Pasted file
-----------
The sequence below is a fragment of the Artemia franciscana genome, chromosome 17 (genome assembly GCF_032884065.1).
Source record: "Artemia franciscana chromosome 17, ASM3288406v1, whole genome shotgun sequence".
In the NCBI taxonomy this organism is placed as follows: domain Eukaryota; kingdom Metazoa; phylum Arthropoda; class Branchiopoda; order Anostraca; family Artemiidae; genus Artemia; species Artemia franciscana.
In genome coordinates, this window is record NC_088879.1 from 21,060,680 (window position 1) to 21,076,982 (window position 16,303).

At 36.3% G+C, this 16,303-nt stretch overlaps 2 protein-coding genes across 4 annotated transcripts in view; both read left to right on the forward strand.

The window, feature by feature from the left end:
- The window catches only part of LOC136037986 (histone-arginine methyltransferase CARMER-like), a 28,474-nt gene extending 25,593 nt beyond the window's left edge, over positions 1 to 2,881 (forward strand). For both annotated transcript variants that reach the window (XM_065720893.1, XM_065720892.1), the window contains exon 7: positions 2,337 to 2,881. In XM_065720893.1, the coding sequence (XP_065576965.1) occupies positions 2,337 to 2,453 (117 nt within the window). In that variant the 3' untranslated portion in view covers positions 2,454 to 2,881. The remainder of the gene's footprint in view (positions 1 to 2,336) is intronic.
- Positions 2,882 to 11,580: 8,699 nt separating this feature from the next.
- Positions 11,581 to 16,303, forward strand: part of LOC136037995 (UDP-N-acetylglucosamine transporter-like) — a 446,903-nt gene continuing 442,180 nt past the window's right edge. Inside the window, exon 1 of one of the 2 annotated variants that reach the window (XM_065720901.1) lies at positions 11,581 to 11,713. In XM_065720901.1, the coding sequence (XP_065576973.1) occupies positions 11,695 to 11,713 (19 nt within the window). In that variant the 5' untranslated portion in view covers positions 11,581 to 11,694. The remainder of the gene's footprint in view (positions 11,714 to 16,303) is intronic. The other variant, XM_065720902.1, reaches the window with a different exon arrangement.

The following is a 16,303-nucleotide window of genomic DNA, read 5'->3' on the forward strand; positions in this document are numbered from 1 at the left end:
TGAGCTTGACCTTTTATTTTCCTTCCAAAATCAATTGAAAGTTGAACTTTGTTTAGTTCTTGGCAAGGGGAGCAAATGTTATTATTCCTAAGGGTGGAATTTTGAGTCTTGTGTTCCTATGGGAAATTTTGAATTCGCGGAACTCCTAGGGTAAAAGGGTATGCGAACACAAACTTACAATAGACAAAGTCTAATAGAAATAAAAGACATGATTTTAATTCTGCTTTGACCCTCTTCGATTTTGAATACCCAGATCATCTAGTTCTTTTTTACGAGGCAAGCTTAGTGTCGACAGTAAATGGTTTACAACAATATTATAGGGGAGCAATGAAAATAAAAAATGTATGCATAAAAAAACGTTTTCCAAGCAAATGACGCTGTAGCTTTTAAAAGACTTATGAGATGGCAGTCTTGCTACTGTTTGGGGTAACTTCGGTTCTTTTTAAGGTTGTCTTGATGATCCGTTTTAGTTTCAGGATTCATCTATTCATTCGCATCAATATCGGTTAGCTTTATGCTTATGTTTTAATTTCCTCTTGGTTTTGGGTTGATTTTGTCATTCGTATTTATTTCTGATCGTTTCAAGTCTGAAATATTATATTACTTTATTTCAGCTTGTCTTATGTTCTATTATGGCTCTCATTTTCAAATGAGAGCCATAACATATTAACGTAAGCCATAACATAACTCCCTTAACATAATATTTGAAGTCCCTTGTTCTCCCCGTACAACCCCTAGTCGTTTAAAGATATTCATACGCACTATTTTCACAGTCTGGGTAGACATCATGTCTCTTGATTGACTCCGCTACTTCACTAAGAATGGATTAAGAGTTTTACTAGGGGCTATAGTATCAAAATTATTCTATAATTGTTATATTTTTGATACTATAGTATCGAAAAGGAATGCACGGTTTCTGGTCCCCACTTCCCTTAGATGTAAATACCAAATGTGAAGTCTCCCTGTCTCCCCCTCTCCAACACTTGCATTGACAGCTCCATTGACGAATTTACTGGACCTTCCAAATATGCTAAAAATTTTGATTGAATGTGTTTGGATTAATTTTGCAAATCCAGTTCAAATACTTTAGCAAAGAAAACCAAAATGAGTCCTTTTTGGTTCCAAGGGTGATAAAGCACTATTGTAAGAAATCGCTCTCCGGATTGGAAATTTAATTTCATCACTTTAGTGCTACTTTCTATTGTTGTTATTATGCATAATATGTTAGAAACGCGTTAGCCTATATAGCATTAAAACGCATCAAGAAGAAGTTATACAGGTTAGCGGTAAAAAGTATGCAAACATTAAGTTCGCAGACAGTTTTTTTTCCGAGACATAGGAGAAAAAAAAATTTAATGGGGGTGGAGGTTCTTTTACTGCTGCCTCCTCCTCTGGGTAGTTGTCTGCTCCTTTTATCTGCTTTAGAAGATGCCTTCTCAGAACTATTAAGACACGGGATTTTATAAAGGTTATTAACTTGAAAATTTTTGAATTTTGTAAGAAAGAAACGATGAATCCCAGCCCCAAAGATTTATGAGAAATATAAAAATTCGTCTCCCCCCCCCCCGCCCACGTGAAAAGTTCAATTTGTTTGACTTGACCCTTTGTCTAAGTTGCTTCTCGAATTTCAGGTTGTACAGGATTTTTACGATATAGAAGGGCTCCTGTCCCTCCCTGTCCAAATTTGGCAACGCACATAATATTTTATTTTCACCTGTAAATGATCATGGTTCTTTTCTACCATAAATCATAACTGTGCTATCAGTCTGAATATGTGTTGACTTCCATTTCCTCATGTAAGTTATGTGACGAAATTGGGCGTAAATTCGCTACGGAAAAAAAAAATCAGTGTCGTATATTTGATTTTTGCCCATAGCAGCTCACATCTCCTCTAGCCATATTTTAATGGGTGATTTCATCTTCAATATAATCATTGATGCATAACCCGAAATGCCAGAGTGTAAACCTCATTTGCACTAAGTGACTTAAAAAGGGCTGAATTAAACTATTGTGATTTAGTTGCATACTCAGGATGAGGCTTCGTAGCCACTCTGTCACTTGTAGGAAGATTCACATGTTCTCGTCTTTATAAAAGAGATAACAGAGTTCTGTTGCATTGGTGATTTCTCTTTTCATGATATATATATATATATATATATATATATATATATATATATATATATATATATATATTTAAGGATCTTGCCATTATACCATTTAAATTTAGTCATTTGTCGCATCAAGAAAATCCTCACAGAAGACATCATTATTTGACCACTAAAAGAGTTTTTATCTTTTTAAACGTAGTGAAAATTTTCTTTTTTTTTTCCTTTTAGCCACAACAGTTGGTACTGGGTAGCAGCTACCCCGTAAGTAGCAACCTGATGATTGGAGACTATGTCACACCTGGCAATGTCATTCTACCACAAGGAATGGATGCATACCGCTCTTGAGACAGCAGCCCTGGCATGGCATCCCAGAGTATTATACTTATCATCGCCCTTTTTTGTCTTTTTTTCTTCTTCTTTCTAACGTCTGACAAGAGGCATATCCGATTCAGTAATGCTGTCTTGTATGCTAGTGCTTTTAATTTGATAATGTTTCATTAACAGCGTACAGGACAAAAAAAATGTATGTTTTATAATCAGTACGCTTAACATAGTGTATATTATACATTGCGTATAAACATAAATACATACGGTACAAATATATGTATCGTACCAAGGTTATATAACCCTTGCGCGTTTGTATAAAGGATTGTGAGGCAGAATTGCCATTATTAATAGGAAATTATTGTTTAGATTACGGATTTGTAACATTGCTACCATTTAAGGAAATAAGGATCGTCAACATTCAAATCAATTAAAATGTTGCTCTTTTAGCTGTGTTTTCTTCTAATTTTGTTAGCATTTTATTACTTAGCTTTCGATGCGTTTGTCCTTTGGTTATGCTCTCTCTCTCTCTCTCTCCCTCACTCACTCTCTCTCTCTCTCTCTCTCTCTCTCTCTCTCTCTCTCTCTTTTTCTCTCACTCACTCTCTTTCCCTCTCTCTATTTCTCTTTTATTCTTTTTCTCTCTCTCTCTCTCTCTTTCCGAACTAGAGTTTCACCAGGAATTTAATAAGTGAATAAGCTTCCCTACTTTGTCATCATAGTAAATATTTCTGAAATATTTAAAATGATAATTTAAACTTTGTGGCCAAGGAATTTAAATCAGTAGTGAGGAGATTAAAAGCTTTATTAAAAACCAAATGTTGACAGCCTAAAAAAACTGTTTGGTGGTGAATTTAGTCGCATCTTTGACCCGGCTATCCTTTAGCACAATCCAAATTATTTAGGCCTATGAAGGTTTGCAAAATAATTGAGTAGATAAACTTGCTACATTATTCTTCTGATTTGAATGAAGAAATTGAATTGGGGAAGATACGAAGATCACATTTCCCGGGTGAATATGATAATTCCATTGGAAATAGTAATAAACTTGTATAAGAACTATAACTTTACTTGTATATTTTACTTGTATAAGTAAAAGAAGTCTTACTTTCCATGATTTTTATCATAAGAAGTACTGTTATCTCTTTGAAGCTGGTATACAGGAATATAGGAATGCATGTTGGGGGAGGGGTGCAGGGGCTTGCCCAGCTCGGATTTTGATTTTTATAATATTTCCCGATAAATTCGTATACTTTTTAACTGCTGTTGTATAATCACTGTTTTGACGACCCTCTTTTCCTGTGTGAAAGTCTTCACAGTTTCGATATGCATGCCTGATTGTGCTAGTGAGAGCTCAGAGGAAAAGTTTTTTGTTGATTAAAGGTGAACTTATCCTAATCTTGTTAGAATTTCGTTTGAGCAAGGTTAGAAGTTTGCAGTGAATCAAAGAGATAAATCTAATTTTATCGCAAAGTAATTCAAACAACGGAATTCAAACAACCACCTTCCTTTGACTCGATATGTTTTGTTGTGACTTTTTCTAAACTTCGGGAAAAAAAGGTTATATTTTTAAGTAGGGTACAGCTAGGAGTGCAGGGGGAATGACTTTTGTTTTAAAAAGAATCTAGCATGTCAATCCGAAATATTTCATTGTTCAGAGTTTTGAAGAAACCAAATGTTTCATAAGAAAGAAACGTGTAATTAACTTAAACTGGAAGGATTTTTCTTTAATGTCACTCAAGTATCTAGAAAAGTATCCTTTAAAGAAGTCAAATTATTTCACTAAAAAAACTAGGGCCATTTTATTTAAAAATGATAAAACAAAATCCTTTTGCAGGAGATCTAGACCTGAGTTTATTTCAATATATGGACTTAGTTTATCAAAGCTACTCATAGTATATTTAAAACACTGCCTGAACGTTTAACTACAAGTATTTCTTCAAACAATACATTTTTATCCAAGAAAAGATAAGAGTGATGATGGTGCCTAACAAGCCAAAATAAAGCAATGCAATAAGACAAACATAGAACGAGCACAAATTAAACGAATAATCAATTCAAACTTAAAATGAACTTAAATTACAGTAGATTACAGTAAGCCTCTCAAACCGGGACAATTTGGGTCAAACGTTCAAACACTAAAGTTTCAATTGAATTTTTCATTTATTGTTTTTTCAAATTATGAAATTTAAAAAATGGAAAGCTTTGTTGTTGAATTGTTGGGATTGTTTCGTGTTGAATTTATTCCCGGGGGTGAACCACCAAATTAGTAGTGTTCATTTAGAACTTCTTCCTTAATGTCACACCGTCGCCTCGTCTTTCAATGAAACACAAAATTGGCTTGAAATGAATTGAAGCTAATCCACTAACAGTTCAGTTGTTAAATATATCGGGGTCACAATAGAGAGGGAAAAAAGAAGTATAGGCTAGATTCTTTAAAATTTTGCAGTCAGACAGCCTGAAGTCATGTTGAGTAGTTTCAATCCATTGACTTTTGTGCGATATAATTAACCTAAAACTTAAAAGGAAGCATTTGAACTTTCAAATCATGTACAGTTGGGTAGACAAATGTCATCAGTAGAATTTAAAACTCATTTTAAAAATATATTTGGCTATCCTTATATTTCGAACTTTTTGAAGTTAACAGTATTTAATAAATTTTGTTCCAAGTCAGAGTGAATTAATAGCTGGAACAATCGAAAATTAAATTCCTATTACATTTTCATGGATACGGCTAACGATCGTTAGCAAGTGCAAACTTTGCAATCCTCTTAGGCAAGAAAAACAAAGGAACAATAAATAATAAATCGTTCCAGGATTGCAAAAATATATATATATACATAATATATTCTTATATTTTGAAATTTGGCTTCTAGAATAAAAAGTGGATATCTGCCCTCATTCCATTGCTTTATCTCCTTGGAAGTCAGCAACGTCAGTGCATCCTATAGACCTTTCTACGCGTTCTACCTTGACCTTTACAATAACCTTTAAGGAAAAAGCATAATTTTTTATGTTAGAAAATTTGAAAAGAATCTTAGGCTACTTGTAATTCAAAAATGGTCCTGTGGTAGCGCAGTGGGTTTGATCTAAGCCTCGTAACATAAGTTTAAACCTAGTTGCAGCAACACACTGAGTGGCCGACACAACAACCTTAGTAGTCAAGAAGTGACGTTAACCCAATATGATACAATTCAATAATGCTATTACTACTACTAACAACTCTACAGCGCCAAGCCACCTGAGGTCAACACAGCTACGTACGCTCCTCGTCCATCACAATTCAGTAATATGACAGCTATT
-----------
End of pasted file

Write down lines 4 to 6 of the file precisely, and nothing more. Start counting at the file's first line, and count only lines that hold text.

In genome coordinates, this window is record NC_088879.1 from 21,060,680 (window position 1) to 21,076,982 (window position 16,303).

At 36.3% G+C, this 16,303-nt stretch overlaps 2 protein-coding genes across 4 annotated transcripts in view; both read left to right on the forward strand.

The window, feature by feature from the left end: